7. Continuing to use Fabric A (so that it matches your pouch) cut a rectangle measuring: 5 3/4″ (length) x your zipper width PLUS 1/8″. My zip was 1″ in width so I cut my zipper tab width to 1 1/8″ width. The width of your zipper tab should match that of your zip width PLUS 1.8″. Repeat so that you have 2 zipper tab rectangles.

My zip was 1″ in width so I cut my zipper tab width to 1 1/8″ width. The width of your zipper tab should match that of your zip width PLUS 1.8″. Repeat so that you have 2 zipper tab rectangles.

8. Fold the ends of your zipper tabs in (wrong side to wrong side) by 0.75″ on each of the short edges. Press.

9. Fold the zipper tabs in half (so those 2 shorter ends meet with the right side of the fabrics on the outside) and press. The example on the right shows one zipper tab folded and pressed (the bottom tab) and one waiting to be pressed (the upper tab).

10. Cut the end of your zip off (I use an old pair of fabric scissors that are too blunt for fabric but perfect for cutting zips).

11. Open up one of your zipper tabs (but make sure those 2 shorter ends are still folded in) and place this cut end of your zip on top of one of the folds.

12. Refold your zipper tab so that those two folds are re-meeting and enclosing the zip.

13. Pin either side to hold this into place before lining the folded end of your zipper tab (the fold without the zip) so that it is roughly in line with the top of your pouch.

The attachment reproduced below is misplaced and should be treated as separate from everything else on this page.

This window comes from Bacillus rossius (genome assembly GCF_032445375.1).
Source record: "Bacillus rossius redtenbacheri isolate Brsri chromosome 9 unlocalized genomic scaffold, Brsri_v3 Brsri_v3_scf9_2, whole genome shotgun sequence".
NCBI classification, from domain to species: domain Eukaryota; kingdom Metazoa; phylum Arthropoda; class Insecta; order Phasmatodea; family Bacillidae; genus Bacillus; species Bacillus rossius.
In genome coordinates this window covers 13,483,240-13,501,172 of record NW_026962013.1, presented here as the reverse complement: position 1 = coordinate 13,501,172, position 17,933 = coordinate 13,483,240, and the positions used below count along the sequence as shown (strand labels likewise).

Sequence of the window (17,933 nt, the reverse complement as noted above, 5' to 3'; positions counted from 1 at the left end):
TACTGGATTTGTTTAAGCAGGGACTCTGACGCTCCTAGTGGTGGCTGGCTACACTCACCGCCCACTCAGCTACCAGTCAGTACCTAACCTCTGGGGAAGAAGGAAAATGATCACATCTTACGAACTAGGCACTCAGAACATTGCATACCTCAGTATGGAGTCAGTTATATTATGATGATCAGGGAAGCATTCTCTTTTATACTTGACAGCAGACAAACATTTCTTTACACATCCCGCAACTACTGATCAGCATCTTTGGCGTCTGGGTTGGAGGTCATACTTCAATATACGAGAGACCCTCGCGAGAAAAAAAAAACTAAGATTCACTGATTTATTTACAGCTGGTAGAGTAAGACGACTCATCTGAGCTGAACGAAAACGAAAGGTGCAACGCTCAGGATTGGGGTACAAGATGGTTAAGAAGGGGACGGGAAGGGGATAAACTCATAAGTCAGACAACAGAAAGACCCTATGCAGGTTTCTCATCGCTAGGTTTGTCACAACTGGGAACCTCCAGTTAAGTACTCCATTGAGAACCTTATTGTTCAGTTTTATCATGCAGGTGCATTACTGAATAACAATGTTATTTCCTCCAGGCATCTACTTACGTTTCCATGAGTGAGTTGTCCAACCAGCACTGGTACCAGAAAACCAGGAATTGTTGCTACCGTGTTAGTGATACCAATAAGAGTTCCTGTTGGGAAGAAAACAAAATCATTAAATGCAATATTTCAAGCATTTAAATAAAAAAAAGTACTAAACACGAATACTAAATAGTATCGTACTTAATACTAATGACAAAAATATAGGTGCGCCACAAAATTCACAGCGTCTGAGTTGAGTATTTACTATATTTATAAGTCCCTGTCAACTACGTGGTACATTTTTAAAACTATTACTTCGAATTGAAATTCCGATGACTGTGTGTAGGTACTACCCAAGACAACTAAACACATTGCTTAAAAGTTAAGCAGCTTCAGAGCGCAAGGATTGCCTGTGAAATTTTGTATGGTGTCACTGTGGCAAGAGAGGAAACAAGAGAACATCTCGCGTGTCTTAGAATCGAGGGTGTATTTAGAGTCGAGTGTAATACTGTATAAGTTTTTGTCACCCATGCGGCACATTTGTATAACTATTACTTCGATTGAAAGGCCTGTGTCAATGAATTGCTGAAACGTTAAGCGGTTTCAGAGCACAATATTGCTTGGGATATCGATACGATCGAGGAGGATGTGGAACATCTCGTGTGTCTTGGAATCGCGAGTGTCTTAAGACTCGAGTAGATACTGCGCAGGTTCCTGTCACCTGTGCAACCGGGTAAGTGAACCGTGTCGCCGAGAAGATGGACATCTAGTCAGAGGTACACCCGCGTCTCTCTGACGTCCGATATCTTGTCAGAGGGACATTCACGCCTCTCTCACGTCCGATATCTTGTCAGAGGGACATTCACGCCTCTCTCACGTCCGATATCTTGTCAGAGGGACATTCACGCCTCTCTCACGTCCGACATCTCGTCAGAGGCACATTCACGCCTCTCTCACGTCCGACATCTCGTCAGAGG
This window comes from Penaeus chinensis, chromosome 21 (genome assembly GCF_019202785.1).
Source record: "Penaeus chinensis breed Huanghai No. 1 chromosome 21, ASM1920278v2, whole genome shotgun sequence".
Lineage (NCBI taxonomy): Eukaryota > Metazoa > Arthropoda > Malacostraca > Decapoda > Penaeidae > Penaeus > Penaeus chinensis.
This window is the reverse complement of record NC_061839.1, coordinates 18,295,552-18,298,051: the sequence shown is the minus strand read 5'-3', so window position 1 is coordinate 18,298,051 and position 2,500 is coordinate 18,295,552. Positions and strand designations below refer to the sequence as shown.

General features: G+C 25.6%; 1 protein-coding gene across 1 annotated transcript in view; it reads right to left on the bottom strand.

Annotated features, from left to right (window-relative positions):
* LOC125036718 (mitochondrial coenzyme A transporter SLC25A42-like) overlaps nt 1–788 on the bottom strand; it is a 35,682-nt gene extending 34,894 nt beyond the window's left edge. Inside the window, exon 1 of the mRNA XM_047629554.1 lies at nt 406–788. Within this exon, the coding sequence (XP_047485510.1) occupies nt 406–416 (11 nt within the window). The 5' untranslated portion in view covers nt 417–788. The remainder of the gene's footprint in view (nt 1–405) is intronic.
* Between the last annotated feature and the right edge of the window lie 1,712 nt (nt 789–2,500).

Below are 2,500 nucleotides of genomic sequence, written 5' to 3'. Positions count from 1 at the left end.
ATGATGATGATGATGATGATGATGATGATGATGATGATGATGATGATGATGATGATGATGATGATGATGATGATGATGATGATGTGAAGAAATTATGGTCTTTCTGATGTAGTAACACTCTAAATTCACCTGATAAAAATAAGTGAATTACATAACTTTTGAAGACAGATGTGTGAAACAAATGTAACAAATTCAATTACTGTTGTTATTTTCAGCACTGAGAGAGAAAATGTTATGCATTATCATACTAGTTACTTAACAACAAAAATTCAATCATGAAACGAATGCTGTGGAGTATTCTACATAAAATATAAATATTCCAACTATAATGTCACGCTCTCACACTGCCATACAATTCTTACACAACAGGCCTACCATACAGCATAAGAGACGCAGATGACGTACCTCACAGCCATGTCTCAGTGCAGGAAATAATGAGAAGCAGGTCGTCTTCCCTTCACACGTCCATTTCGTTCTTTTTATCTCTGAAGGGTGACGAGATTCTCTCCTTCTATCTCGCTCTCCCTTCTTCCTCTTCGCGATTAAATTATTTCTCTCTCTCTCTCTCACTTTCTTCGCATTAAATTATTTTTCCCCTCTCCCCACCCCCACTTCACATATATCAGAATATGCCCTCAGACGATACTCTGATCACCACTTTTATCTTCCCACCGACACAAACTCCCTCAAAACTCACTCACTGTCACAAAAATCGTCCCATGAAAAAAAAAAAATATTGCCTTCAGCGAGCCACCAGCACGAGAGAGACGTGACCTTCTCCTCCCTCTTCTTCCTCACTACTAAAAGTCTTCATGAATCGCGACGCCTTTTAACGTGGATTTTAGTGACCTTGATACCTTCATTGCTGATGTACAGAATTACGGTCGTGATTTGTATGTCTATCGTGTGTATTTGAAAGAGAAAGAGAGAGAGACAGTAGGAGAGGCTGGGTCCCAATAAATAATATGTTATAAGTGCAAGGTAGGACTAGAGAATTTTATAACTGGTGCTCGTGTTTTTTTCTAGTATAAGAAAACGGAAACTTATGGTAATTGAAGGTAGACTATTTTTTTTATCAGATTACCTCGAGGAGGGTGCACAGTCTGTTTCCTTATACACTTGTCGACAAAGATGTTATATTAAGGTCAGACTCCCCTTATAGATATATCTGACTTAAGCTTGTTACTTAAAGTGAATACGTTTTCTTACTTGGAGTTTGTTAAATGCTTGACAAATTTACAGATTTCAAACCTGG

14. Now we need to cut the other end of the zip so that it will fit! Place your zip (with the pinned zipper tab) on top of your pouch so that you can see where you’ll need to cut. Place your other zipper tab at the opposite side of your pouch (along the width of the top panel of your pouch ). Open the zipper tab up so that the middle fold is in line with the edge of your pouch.

Make sure that the zipper pull is ON the bulk of your fabric (you really don’t want to cut off the zip without the zipper pull still being in place)!

15. In the same way that we cut the zipper before, cut your zip at the point where it will sit on that nearest 3/4″ fold of your second zipper tab (it is really hard to explain this in words so I hope the photos and the YouTube video help!)

18. The zipper length should then fit perfectly within your second zipper tab and match the width of your ‘It’s a cinch’ pouch.

19. Fold the zipper tab in half to enclose the zip and pin into place.

20. Now we are going to sew these zipper tabs into place. You’re going to do three rows of stitching (with each row being stitched twice) to make it nice and secure. I like to use a matching thread so that my stitches won’t show if they aren’t too straight! Make your first stitch line as close to that enclosing fold as possible. Once you’ve stitched that line (and you’ve taken the pins out): keep the needle down, lift your foot, rotate your tab 180 degrees, lower your foot and then stitch back over that exact line of stitching (again, I’d really recommend watching the YouTube video as I show this in action!)